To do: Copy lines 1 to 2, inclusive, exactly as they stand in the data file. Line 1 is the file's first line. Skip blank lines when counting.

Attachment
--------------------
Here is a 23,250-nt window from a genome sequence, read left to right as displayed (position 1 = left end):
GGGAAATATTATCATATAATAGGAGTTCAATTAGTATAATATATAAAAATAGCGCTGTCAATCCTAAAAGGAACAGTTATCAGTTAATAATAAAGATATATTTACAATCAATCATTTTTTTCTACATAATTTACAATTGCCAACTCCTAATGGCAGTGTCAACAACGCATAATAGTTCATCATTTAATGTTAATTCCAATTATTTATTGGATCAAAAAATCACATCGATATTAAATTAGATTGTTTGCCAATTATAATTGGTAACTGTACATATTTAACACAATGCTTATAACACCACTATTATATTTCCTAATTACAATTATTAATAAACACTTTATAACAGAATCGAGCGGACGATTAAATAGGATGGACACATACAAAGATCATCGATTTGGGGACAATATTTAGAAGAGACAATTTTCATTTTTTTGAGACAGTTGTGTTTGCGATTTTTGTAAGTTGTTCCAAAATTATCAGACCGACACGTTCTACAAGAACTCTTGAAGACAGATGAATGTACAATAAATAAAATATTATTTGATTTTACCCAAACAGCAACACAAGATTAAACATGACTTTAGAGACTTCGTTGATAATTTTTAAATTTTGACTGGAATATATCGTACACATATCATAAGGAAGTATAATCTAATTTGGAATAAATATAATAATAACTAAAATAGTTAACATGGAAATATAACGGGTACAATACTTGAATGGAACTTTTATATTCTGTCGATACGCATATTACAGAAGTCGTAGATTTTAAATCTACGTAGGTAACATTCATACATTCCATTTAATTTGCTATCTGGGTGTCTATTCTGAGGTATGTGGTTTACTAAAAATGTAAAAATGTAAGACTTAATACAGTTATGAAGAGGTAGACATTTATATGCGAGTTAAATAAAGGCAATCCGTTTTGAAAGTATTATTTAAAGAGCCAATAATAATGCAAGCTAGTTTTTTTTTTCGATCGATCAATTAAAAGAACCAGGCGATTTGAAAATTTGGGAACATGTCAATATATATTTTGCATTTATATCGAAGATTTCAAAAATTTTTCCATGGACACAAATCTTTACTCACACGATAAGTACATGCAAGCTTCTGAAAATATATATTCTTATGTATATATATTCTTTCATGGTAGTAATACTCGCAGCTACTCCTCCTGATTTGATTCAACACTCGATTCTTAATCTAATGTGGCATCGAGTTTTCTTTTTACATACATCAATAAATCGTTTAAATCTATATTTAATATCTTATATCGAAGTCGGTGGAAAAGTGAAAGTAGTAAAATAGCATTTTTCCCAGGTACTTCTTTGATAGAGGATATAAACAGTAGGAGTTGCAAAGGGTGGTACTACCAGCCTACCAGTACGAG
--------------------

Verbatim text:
Here is a 23,250-nt window from a genome sequence, read left to right as displayed (position 1 = left end):
GGGAAATATTATCATATAATAGGAGTTCAATTAGTATAATATATAAAAATAGCGCTGTCAATCCTAAAAGGAACAGTTATCAGTTAATAATAAAGATATATTTACAATCAATCATTTTTTTCTACATAATTTACAATTGCCAACTCCTAATGGCAGTGTCAACAACGCATAATAGTTCATCATTTAATGTTAATTCCAATTATTTATTGGATCAAAAAATCACATCGATATTAAATTAGATTGTTTGCCAATTATAATTGGTAACTGTACATATTTAACACAATGCTTATAACACCACTATTATATTTCCTAATTACAATTATTAATAAACACTTTATAACAGAATCGAGCGGACGATTAAATAGGATGGACACATACAAAGATCATCGATTTGGGGACAATATTTAGAAGAGACAATTTTCATTTTTTTGAGACAGTTGTGTTTGCGATTTTTGTAAGTTGTTCCAAAATTATCAGACCGACACGTTCTACAAGAACTCTTGAAGACAGATGAATGTACAATAAATAAAATATTATTTGATTTTACCCAAACAGCAACACAAGATTAAACATGACTTTAGAGACTTCGTTGATAATTTTTAAATTTTGACTGGAATATATCGTACACATATCATAAGGAAGTATAATCTAATTTGGAATAAATATAATAATAACTAAAATAGTTAACATGGAAATATAACGGGTACAATACTTGAATGGAACTTTTATATTCTGTCGATACGCATATTACAGAAGTCGTAGATTTTAAATCTACGTAGGTAACATTCATACATTCCATTTAATTTGCTATCTGGGTGTCTATTCTGAGGTATGTGGTTTACTAAAAATGTAAAAATGTAAGACTTAATACAGTTATGAAGAGGTAGACATTTATATGCGAGTTAAATAAAGGCAATCCGTTTTGAAAGTATTATTTAAAGAGCCAATAATAATGCAAGCTAGTTTTTTTTTTCGATCGATCAATTAAAAGAACCAGGCGATTTGAAAATTTGGGAACATGTCAATATATATTTTGCATTTATATCGAAGATTTCAAAAATTTTTCCATGGACACAAATCTTTACTCACACGATAAGTACATGCAAGCTTCTGAAAATATATATTCTTATGTATATATATTCTTTCATGGTAGTAATACTCGCAGCTACTCCTCCTGATTTGATTCAACACTCGATTCTTAATCTAATGTGGCATCGAGTTTTCTTTTTACATACATCAATAAATCGTTTAAATCTATATTTAATATCTTATATCGAAGTCGGTGGAAAAGTGAAAGTAGTAAAATAGCATTTTTCCCAGGTACTTCTTTGATAGAGGATATAAACAGTAGGAGTTGCAAAGGGTGGTACTACCAGCCTACCAGTACGAG